Taking a deep breath, she put her hand down and continued forward, ducking her head as it breeched the threshold. Sounds from the outside word, the passing cars, the loud Mexican music spilling out from someone’s kitchen window, the dull hum of late summer cicadas, they were all still there, but muted, and when Sara turned her head to look back through the portal, there was nothing but blackness. She couldn’t even see her own body. It must have been an interesting sight for anyone walking by the alley, to see the tail end of a girl protruding out, with the rest of her swallowed up by some space otherwise nonexistent in the world. Feeling it would be best to avoid that kind of situation, she kept moving, though she couldn’t truly tell when she was all in.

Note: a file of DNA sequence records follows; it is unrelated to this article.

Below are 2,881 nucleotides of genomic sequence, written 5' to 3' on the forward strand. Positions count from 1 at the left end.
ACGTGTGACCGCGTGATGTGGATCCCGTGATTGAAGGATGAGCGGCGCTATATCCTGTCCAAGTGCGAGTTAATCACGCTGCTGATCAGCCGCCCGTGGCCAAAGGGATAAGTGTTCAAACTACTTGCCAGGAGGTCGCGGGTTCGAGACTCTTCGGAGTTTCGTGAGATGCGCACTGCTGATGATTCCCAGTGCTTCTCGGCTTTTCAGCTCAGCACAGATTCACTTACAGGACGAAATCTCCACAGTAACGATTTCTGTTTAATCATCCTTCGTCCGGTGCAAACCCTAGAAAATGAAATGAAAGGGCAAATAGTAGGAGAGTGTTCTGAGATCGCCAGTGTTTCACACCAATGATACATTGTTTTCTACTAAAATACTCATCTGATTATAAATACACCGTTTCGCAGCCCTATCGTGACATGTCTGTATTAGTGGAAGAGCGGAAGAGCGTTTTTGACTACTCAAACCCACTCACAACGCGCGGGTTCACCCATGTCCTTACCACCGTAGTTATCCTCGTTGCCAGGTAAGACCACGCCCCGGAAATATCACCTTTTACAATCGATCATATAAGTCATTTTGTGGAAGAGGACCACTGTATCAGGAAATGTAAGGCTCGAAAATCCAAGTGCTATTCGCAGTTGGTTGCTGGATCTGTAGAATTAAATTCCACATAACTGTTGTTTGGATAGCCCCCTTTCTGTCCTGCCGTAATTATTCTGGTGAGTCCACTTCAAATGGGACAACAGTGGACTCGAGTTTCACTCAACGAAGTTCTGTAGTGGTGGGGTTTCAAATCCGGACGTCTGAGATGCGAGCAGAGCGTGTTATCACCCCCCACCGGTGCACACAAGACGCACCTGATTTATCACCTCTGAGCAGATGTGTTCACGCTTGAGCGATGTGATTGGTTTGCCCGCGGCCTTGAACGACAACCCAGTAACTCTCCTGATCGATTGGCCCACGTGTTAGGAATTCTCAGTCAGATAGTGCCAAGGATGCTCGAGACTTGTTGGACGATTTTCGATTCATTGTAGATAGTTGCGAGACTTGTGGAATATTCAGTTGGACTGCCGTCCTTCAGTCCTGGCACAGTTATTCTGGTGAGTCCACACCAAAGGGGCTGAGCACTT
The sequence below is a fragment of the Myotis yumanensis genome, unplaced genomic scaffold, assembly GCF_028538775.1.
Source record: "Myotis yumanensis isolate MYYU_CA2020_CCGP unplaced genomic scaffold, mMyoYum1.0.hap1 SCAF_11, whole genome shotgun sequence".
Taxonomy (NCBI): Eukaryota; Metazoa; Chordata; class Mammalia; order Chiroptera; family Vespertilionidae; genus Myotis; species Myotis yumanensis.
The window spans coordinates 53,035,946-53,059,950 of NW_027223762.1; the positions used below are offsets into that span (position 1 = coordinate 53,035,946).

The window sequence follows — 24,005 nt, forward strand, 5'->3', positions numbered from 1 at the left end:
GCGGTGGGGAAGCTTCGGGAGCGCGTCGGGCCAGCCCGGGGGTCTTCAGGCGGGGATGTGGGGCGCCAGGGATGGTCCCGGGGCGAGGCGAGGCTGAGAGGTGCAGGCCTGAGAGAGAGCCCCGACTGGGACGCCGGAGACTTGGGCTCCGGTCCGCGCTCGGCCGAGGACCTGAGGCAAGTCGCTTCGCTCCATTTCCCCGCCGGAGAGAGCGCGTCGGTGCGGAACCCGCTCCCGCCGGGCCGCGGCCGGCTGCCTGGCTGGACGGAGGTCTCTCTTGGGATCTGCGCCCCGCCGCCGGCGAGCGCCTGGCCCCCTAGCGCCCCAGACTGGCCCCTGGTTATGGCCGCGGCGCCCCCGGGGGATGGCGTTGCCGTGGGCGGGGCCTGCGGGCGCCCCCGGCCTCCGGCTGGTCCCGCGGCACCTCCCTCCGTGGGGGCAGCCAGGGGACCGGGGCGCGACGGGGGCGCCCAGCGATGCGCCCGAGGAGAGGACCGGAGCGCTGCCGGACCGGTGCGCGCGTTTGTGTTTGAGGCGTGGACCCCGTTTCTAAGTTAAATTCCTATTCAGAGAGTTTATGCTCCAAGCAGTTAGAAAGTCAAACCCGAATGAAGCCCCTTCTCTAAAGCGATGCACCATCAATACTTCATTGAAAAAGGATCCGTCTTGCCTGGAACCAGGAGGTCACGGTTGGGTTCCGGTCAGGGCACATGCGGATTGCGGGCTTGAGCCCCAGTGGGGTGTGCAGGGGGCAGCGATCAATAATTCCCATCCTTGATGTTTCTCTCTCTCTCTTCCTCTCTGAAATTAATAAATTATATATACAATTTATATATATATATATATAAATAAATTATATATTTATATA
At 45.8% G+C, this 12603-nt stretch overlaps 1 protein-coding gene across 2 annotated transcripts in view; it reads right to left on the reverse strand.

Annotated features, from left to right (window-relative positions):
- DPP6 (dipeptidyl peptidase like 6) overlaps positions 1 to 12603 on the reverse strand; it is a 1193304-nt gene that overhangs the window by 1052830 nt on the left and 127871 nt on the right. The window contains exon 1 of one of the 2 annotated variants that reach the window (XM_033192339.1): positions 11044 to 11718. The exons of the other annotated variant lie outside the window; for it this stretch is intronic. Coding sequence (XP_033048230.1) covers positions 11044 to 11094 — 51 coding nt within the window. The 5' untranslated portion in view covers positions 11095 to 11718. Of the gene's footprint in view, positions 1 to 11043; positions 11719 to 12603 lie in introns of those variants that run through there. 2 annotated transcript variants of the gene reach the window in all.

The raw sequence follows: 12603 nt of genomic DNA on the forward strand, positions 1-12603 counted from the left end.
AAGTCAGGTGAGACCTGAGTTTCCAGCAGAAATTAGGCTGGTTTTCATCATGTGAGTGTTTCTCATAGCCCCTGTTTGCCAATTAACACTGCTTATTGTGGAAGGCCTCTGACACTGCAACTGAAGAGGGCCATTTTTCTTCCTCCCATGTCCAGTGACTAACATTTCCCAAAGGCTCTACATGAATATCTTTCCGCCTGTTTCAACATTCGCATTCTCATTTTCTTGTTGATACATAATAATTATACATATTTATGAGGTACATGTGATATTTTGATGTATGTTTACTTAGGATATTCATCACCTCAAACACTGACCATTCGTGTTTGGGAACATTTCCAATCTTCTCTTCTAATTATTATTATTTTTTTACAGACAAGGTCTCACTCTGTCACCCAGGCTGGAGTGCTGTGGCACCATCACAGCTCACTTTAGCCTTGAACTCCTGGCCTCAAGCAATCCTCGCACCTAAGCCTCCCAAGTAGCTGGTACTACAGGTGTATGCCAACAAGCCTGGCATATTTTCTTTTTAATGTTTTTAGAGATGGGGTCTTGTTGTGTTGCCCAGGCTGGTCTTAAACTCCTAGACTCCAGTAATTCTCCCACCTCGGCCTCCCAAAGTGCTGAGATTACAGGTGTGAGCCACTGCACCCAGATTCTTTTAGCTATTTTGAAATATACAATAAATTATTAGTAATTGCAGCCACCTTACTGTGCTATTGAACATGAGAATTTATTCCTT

When she opened her mouth to say something, to call out to whatever she’d been feeling, no sound came out. The darkness seemed to rush inside, filling her mouth, silencing her. But she thought it, and she felt the thought leaving her and spreading out, dispersing into blackness itself. Hello, she thought. I’m here; are you? But she wasn’t there, nothing was. Not her body or her voice. Only her thoughts and the thought of her.

Once she realized her thoughts were there, though they weren’t, swallowed up by the darkness, and she felt the concept of her divide itself up into a million invisible black pieces, spreading out and fading, fading, fading. Was there a faint sound, a soft, gentle rumble, the smacking of lips, before she ceased to be? Or was that just the sound of everything stopping as she became one with the deep, unfathomable, impossible darkness?